Did Paula Broadwell’s husband tell the New York Times about his wife’s affair?

Gintas sends an anonymous letter (“My Wife’s Lover”) which was published in the New York Times’ “Ethicist” column last July, and which the Weekly Standard and others think may have come from Paula Broadwell’s husband:

My wife is having an affair with a government executive. His role is to manage a project whose progress is seen worldwide as a demonstration of American leadership. (This might seem hyperbolic, but it is not an exaggeration.) I have met with him on several occasions, and he has been gracious. (I doubt if he is aware of my knowledge.) I have watched the affair intensify over the last year, and I have also benefited from his generosity. He is engaged in work that I am passionate about and is absolutely the right person for the job. I strongly feel that exposing the affair will create a major distraction that would adversely impact the success of an important effort. My issue: Should I acknowledge this affair and finally force closure? Should I suffer in silence for the next year or two for a project I feel must succeed? Should I be “true to my heart” and walk away from the entire miserable situation and put the episode behind me? NAME WITHHELD

The Ethicist answered:

Don’t expose the affair in any high-profile way. It would be different if this man’s project was promoting some (contextually hypocritical) family-values platform, but that doesn’t appear to be the case. The only motive for exposing the relationship would be to humiliate him and your wife, and that’s never a good reason for doing anything. This is between you and your spouse. You should tell her you want to separate, just as you would if she were sleeping with the mailman. The idea of “suffering in silence” for the good of the project is illogical. How would the quiet divorce of this man’s mistress hurt an international leadership initiative? He’d probably be relieved.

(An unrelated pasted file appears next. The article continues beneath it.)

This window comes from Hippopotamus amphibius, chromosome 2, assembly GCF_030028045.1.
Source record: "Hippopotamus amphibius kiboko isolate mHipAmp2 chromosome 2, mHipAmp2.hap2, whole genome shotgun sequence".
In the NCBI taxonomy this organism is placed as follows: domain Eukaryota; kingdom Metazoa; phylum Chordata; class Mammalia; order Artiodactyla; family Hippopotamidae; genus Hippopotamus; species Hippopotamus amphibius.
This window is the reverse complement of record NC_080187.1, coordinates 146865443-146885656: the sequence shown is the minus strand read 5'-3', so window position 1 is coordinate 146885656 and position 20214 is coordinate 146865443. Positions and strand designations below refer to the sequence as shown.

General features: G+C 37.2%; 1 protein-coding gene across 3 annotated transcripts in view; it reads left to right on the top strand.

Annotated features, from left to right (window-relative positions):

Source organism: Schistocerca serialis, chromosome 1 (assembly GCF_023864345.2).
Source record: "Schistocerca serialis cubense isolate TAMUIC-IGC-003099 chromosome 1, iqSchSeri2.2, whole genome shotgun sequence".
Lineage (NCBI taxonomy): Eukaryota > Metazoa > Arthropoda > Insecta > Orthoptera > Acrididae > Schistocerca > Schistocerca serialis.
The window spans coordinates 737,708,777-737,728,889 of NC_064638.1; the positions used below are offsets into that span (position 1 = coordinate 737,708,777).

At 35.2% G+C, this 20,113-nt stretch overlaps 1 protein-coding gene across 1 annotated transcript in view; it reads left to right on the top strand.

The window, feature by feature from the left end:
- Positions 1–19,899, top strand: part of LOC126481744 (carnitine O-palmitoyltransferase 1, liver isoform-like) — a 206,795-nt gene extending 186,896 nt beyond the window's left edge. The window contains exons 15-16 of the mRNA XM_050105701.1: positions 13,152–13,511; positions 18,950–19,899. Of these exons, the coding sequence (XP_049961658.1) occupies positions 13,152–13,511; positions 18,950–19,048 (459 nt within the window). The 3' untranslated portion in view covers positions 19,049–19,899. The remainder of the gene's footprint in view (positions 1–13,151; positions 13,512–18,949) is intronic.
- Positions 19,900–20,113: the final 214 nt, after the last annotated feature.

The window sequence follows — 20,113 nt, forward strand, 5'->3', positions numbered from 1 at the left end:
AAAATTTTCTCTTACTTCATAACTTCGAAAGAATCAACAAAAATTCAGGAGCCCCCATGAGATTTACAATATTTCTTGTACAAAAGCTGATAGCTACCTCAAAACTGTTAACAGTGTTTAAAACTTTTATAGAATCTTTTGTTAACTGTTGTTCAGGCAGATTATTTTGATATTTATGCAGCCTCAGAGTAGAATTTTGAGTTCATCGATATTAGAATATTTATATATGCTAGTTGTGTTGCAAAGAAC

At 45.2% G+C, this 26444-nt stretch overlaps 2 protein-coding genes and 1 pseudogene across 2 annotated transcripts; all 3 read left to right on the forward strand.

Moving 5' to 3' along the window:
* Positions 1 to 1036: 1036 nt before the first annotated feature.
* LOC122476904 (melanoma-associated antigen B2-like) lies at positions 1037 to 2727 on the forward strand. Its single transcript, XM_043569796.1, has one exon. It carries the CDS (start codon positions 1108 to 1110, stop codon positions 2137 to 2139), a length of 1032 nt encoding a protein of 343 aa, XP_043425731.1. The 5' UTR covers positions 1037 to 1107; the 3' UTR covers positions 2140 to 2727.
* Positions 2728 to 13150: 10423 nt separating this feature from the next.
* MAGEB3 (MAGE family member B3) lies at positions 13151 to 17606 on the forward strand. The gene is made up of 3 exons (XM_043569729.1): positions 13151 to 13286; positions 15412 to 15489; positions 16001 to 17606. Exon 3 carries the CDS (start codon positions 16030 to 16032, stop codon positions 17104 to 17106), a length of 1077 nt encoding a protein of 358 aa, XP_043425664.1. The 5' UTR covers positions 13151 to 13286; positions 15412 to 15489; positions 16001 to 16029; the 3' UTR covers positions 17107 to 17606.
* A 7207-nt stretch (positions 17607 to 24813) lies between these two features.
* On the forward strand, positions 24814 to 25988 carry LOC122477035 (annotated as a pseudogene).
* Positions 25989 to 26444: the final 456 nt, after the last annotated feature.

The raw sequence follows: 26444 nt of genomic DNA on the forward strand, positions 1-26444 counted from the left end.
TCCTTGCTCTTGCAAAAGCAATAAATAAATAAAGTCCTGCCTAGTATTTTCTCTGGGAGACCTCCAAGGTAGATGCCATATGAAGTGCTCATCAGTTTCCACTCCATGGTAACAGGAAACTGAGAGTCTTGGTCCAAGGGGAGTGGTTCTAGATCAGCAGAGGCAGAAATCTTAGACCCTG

The fact that you’re willing to accept your wife’s infidelity for some greater political good is beyond honorable. In fact, it’s so over-the-top honorable that I’m not sure I believe your motives are real. Part of me wonders why you’re even posing this question, particularly in a column that is printed in The New York Times.

Your dilemma is intriguing, but I don’t see how it’s ambiguous. Your wife is having an affair with a person you happen to respect. Why would that last detail change the way you respond to her cheating? Do you admire this man so much that you haven’t asked your wife why she keeps having sex with him? I halfway suspect you’re writing this letter because you want specific people to read this column and deduce who is involved and what’s really going on behind closed doors (without actually addressing the conflict in person). That’s not ethical, either.

LA writes:

Today the NY Post reported that Paula Broadwell had ended the affair when Petraeus became CIA head, last December, and that he had continued to pursue her in e-mails. That account conflicts with the NY Times letter written in July 2012 which said that the affair was still going on. Which suggests that the letter writer was not Broadwell’s husband.

- end of initial entry -

Ed H. writes:

Bwaahaahaa … Just listen to this liberal castrato husband. He sounds like a teenaged girl:

“Dear Diary, I am so hurt, but I can’t tell anyone. She use to care about me but now she says she wants to date others, namely the captain of the football team, who is my best friend. There is no one to talk to but you my diary. I sit alone in my room a lot thinking and thinking. But I just don’t know what to do. Please help.”

Who said there is no funny side to liberalism?

Terry Morris writes:

Ha, ha. The husband is chastened by The Ethicist for being unethical in disclosing this information for ulterior motives. Then The Ethicist publishes the letter for all to read. Hilarious.

Posted by Lawrence Auster at November 10, 2012 07:01 PM | Send

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